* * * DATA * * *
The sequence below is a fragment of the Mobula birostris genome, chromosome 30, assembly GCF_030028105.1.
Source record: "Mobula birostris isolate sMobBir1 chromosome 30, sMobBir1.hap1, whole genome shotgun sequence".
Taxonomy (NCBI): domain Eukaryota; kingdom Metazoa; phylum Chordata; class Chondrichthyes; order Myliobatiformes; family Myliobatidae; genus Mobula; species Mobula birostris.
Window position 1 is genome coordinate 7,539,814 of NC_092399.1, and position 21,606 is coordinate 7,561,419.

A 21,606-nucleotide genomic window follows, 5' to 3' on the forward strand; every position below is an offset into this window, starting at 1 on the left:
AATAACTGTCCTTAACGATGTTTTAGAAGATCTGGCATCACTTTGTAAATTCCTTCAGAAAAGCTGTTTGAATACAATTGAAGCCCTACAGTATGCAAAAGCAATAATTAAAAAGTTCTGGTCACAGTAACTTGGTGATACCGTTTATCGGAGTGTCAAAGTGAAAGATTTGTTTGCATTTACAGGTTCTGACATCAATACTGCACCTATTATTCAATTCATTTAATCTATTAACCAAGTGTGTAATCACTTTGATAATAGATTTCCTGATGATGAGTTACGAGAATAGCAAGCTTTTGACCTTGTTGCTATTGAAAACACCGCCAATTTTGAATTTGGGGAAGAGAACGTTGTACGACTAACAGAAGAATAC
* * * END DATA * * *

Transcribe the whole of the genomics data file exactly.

The sequence below is a fragment of the Mobula birostris genome, chromosome 30, assembly GCF_030028105.1.
Source record: "Mobula birostris isolate sMobBir1 chromosome 30, sMobBir1.hap1, whole genome shotgun sequence".
Taxonomy (NCBI): domain Eukaryota; kingdom Metazoa; phylum Chordata; class Chondrichthyes; order Myliobatiformes; family Myliobatidae; genus Mobula; species Mobula birostris.
Window position 1 is genome coordinate 7,539,814 of NC_092399.1, and position 21,606 is coordinate 7,561,419.

A 21,606-nucleotide genomic window follows, 5' to 3' on the forward strand; every position below is an offset into this window, starting at 1 on the left:
AATAACTGTCCTTAACGATGTTTTAGAAGATCTGGCATCACTTTGTAAATTCCTTCAGAAAAGCTGTTTGAATACAATTGAAGCCCTACAGTATGCAAAAGCAATAATTAAAAAGTTCTGGTCACAGTAACTTGGTGATACCGTTTATCGGAGTGTCAAAGTGAAAGATTTGTTTGCATTTACAGGTTCTGACATCAATACTGCACCTATTATTCAATTCATTTAATCTATTAACCAAGTGTGTAATCACTTTGATAATAGATTTCCTGATGATGAGTTACGAGAATAGCAAGCTTTTGACCTTGTTGCTATTGAAAACACCGCCAATTTTGAATTTGGGGAAGAGAACGTTGTACGACTAACAGAAGAATAC